Stuart Taylor Jr. and Evan Thomas have an interesting cover piece in this week’s Newsweek. The piece begins with several anecdotes involving a minister, an ER physician, and a volunteer softball coach living in fear of devastating lawsuits and the rather absurd precautions they feel necessary.
Americans will sue each other at the slightest provocation. These are the sorts of stories that fill schoolteachers and doctors and Little League coaches with dread that the slightest mistake–or offense to an angry or addled parent or patient–will drag them into litigation hell, months or years of mounting legal fees and acrimony and uncertainty, with the remote but scary risk of losing everything. And while lawsuits can be a force for good, they are also changing and complicating the lives of millions of American professionals in ways that confound common sense and cast a shadow over a system that can, at its best, offer people relief and redress from legitimate grievances.
The cost to society cannot be measured just in money, though the bill is enormous, an estimated $200 billion a year, more than half of it for legal fees and costs that could be used to hire more police or firefighters or teachers. Our society has been changed in a subtler, sadder way. We have been hardened and made more fearful. Friends and neighbors are more wary now. Almost anyone has to ask: if I say or do something that might be taken wrong, will I wind up in court? Mentors and teachers are restrained from offering either comfort or discipline–might that touch be misconstrued, those stern words somehow made “actionable”?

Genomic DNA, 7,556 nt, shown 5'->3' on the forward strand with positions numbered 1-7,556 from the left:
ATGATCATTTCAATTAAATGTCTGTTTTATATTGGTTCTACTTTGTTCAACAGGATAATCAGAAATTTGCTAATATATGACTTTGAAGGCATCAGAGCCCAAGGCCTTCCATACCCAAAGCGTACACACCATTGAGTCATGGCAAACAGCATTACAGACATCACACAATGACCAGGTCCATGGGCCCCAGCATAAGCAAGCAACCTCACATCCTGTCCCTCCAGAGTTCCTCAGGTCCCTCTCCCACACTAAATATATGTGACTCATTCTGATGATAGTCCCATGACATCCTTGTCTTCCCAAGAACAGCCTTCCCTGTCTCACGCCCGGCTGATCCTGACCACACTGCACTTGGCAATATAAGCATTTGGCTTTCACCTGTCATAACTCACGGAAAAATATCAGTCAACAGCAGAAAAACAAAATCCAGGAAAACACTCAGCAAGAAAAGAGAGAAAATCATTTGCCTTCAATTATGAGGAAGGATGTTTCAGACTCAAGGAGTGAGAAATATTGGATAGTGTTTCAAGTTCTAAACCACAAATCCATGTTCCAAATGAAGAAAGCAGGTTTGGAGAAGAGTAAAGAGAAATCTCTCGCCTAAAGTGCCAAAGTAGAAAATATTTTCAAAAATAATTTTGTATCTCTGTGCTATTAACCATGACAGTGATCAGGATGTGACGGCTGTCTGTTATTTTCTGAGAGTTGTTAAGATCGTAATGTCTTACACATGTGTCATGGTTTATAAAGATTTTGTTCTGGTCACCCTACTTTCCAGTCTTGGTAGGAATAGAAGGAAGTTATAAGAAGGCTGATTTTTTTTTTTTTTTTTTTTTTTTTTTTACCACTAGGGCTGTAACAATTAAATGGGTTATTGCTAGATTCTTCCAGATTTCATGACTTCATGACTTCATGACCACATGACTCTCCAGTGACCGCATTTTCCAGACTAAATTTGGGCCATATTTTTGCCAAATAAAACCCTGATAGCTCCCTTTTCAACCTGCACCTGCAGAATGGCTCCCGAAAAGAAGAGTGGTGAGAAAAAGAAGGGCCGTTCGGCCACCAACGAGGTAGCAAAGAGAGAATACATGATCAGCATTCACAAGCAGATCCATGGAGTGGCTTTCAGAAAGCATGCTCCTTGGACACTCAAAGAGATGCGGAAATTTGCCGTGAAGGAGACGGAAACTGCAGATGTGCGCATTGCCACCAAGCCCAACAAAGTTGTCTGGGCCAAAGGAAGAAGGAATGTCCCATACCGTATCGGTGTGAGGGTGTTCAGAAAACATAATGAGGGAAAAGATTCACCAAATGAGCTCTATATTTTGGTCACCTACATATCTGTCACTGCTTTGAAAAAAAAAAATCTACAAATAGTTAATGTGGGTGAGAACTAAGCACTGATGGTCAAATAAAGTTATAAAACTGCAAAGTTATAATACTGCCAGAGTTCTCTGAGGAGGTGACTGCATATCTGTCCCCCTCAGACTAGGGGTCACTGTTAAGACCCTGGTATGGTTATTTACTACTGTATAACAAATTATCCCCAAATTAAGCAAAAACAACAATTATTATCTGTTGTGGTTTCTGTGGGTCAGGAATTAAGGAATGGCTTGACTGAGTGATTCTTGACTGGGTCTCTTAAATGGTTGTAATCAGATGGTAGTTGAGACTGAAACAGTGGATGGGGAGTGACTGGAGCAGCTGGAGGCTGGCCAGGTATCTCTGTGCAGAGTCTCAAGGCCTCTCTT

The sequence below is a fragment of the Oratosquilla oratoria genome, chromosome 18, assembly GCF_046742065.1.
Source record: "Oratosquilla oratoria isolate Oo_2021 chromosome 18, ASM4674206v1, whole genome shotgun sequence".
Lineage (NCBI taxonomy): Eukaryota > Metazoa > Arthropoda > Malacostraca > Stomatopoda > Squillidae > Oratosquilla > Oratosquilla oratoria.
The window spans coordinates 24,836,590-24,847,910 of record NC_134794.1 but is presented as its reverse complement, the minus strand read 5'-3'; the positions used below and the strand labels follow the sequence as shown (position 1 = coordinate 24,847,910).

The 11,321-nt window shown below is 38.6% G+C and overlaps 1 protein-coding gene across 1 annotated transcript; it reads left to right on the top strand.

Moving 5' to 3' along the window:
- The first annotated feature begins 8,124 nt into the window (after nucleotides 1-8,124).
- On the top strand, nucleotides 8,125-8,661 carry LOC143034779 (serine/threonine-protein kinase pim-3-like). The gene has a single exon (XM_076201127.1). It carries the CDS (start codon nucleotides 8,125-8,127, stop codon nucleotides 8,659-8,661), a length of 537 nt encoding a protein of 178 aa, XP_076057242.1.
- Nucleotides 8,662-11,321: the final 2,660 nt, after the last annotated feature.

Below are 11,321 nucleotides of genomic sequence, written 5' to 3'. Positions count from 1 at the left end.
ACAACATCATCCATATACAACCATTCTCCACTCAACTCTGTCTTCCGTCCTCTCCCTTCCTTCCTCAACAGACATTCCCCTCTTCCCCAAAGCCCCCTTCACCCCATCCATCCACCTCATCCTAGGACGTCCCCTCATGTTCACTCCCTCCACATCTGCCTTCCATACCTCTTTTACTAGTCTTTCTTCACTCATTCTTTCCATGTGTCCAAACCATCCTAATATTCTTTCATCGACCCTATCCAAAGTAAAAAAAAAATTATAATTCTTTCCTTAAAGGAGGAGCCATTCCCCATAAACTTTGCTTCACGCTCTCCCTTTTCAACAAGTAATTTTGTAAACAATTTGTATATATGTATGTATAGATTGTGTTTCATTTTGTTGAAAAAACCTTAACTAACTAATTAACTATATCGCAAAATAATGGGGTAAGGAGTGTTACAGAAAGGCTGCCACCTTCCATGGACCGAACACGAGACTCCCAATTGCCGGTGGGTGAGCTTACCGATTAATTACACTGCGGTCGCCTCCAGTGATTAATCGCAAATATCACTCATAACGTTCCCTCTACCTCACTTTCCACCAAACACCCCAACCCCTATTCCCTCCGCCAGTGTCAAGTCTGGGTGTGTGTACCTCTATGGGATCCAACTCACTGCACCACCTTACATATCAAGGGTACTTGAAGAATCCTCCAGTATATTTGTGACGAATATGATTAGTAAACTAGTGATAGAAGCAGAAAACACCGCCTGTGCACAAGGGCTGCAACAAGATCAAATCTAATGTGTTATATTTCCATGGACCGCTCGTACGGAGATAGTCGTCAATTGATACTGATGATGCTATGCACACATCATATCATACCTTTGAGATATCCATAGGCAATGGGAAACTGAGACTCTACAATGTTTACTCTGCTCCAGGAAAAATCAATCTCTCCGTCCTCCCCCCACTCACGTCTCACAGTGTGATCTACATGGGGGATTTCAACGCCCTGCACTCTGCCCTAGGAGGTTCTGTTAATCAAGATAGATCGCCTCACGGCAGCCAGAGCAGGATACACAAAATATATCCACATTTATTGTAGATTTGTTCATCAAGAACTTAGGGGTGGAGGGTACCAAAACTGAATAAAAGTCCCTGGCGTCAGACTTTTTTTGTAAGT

Conventional tort reform does not really go at the deeper problem. It does not bring about fundamental change in a system that affects the lives of millions by disrupting the services they depend on. Howard has suggested a more radical approach–removing disputes in education and health care from the regular court system altogether.
Bringing about such fundamental changes would require political battles in Congress and the state legislatures. They are open to legitimate debate and negotiation, but they do seem to head in the right direction. The trial lawyers maintain that fictional or inflated horror stories have frightened the public, and they can point to dramatic examples where the jury system worked . . . . At this stage, Common Good, the legal-reform group headed by Howard (and funded in part by corporations), is only trying to raise public consciousness, not to lobby. Legal reform is a painfully slow process; over the past 30 years, attempts to require mediation before going to court have done little to stem the litigation wave. But the time may come when ordinary Americans recognize that for every sweepstakes winner in the legal lottery, there are millions of others who have to live with the consequences–higher taxes and insurance rates, educational and medical systems seriously warped by lawsuits, fear and uncertainty about getting sued themselves. One day, they may realize that their right to sue has become a trial for us all.
Indeed. This is an amazingly complicated issue, and even a fairly lengthy magazine article just barely scratches the surface. But it’s worth reading.
There is a companion piece by Sen. John Edwards, trial lawyer and presidential candidate.